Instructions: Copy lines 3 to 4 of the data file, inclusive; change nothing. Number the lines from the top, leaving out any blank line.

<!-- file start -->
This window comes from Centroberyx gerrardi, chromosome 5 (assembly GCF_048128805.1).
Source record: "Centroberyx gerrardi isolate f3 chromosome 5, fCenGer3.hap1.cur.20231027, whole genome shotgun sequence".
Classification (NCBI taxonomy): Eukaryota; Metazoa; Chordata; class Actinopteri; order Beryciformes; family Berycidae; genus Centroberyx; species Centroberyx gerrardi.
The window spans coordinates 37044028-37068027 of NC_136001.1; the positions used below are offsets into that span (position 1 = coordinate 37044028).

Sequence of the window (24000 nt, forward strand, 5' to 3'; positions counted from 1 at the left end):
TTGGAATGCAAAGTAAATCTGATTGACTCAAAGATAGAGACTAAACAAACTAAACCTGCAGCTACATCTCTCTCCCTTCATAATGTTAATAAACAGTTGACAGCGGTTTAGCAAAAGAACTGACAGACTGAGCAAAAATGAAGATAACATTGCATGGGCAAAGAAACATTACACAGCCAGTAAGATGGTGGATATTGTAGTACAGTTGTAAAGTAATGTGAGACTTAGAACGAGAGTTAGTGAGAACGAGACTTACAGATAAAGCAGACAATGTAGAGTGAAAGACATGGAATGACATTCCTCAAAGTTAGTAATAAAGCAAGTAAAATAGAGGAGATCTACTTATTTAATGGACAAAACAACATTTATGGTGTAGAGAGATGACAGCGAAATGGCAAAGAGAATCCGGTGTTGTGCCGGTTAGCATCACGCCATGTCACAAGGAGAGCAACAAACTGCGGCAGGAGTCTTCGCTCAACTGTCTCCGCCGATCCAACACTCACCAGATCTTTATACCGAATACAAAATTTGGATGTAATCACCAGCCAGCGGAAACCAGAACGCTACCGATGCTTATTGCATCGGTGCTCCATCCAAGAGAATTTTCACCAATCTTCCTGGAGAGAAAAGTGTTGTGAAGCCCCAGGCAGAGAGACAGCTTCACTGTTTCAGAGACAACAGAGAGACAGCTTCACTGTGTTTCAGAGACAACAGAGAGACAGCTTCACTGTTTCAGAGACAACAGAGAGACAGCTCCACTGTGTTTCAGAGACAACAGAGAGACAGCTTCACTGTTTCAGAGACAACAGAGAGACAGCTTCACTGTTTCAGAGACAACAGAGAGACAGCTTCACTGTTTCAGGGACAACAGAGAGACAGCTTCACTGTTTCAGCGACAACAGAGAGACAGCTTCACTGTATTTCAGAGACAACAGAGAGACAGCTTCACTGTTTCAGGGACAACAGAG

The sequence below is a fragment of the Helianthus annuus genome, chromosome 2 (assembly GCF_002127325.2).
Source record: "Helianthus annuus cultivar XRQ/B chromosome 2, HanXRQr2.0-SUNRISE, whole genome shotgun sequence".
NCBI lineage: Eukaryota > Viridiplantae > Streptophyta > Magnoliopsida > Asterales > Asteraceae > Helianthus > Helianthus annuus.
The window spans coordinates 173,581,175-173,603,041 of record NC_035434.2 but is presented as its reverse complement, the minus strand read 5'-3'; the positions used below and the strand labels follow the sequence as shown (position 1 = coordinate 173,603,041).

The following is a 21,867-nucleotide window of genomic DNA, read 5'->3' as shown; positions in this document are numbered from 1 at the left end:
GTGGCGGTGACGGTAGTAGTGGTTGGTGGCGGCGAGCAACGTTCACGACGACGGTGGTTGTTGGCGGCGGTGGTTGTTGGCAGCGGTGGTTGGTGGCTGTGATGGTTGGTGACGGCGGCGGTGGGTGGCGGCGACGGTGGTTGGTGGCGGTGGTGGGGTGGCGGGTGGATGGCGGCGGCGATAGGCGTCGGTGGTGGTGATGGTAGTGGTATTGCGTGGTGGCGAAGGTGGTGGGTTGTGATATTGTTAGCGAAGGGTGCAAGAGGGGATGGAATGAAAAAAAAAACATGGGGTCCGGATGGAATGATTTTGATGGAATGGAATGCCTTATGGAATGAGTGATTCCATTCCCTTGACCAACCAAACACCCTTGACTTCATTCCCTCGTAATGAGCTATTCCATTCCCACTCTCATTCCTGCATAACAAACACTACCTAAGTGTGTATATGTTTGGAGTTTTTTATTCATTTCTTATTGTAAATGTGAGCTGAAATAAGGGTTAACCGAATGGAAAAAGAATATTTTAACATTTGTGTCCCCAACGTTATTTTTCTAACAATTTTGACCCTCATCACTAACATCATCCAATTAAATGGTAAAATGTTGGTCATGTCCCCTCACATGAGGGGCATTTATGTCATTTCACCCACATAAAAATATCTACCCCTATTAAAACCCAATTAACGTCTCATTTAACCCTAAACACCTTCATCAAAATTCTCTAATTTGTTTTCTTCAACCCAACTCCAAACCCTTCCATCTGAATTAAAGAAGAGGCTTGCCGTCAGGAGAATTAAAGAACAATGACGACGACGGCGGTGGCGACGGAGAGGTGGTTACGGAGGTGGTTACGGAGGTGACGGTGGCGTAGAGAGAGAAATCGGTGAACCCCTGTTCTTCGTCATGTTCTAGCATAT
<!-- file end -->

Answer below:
Classification (NCBI taxonomy): Eukaryota; Metazoa; Chordata; class Actinopteri; order Beryciformes; family Berycidae; genus Centroberyx; species Centroberyx gerrardi.
The window spans coordinates 37044028-37068027 of NC_136001.1; the positions used below are offsets into that span (position 1 = coordinate 37044028).